MEDICAL DISCLOSURE: Your health is between you and your health care practitioner. Nothing in this blog is intended for the treatment or prevention of disease, nor as a substitute for medical treatment, nor as an alternative to medical advice. Use of recommendations is at the choice and risk of the reader.




27 Comments

  1. Thanks for sharing your recipes with us at Eco-Kids Tuesday! Hope to see you again today!

    http://likemamalikedaughter.blogspot.com/2013/07/eco-kids

  2. I like my mom’s sour pickles and bread and butter pickles. My grandma used to make pickles with hot peppers in them… those were pretty interesting. :)
    Thanks as always for linking-up at the Healthy Tuesday hop!

  3. Oh! I’m so happy to see a recipe for pickled greens! We do not have many cucumbers this year but we have lots of kale and I’ve been wondering what on earth to do with it. I think I am going to give this a try. Thank you so much for sharing this at the HomeAcre Hop: http://wp.me/p2urYY-13p

  4. What a great assortment of pickling recipes. I haven’t tried it with zucchini, but I might if I get too many from my garden.

  5. Thank you for your submission on Nourishing Treasures’ Make Your Own! Monday link-up.

    Check back tomorrow when the new link-up is running to see if you were one of the top 3 featured posts! :)

  6. This is being featured at My Meatless Mondays. I love the idea of the different types of pickles and doing this yourself. This is a new treat for me.

  7. Congratulations!
    Your recipe is featured on Full Plate Thursday this week. Hope you have a fabulous holiday weekend and enjoy your new Red Plate.
    Come Back Soon!
    Miz Helen

  8. Wow, these sounds great! I love to can pickles and am always on the look-out for something new. I’ve pinned this for reference.

    Thanks for sharing!
    Jen

  9. I love these recipes. Thank you so much for sharing with Wednesdays Adorned From Above Link Party last week. This weeks Link Party is opened at http://www.adornedfromabove.com/2012/08/free-bee-sweet-hat-pattern-crocheted.html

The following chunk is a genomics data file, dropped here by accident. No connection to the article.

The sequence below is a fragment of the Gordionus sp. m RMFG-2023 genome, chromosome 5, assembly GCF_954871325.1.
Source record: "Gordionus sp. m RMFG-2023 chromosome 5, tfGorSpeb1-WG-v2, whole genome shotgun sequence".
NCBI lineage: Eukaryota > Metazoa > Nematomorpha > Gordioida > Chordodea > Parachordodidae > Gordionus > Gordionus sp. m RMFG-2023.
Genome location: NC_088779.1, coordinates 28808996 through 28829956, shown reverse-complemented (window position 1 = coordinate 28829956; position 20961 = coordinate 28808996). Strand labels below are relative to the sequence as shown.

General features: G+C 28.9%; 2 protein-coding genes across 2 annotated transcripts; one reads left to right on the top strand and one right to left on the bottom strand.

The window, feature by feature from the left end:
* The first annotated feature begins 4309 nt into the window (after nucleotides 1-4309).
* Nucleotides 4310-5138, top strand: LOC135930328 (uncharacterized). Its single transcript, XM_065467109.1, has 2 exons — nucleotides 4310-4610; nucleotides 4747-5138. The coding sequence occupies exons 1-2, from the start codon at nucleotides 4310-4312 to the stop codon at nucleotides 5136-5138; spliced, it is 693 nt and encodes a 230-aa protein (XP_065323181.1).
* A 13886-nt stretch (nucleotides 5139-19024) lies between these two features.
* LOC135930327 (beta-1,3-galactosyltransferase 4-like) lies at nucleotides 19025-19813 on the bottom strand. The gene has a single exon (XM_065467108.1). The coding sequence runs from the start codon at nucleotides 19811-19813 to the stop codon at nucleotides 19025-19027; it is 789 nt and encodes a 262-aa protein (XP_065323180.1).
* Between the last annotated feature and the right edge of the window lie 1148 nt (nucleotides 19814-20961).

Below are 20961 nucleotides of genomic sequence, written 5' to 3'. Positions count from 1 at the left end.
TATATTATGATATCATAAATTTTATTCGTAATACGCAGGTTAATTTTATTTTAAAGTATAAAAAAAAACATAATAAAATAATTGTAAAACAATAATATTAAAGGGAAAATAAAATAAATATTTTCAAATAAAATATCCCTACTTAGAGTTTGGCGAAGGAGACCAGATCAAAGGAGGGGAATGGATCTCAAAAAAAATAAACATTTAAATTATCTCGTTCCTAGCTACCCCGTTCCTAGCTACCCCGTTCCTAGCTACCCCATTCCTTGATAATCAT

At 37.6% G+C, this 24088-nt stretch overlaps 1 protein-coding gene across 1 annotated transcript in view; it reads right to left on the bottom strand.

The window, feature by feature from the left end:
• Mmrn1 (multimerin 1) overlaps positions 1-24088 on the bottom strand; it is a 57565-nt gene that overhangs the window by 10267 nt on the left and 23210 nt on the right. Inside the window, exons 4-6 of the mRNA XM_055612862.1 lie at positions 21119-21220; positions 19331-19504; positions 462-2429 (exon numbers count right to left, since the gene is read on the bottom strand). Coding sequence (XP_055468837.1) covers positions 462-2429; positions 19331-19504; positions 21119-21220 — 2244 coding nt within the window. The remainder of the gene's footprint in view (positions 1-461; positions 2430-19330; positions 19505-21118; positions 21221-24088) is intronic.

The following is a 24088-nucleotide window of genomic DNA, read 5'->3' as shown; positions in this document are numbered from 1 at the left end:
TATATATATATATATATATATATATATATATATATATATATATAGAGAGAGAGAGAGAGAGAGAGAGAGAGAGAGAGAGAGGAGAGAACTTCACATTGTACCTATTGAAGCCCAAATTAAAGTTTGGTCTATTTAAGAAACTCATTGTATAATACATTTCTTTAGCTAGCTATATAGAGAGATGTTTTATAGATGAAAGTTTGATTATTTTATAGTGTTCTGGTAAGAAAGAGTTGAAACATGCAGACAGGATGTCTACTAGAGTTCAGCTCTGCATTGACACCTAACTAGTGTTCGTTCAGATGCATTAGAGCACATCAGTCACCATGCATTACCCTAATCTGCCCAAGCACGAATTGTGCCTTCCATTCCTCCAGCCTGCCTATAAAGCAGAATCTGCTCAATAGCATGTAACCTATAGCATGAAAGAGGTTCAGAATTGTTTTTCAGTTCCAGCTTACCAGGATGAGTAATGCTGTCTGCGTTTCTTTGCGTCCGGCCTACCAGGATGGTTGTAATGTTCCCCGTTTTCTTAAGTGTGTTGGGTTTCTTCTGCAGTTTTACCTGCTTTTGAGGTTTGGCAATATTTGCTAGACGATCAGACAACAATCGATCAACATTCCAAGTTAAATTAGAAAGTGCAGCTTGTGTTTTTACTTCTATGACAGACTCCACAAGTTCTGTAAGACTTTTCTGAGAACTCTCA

Hope to see you there.
    Debi Bolocofsky
    Adorned From Above
    http://www.adornedfromabove.com

  10. These look great!

    Congratulations, you’ve got one of this week’s featured posts on Wildcrafting Wednesday- http://www.commonsensehome.com/jewelweed/

    Thanks for joining in.

  11. Thanks for linking up at our Gluten Free Fridays recipe party! I have tweeted and pinned your entry to our Gluten Free Fridays board on Pinterest! :) YAY! Thanks for helping us build a wonderful Gluten Free Community! Its great to connect! See you next Friday! Cindy from vegetarianmamma.com

  12. I just made pickles for the first time this year. I love the variety of recipes you’re sharing!

    Thanks for sharing this with Fill Those Jars Friday. Hope to see you again later this week!

  13. Your tomato pickles sound wonderful! I must give them a try – thanks for the post!

  14. Beautiful photo and the recipes sound wonderful – I have not canned yet in my life – you certainly getting me excited ;D
    *)
    Ella

  15. Your photograph is just gorgeous! These all sound so good, I would struggle to pick a favourite, but the Heirloom Tomato pickles might just win out…There’s nothing like homemade pickles!

  16. These look so good! Thank you for posting on Handyman, Crafty Woman’s Wicked Awesome Wednesday!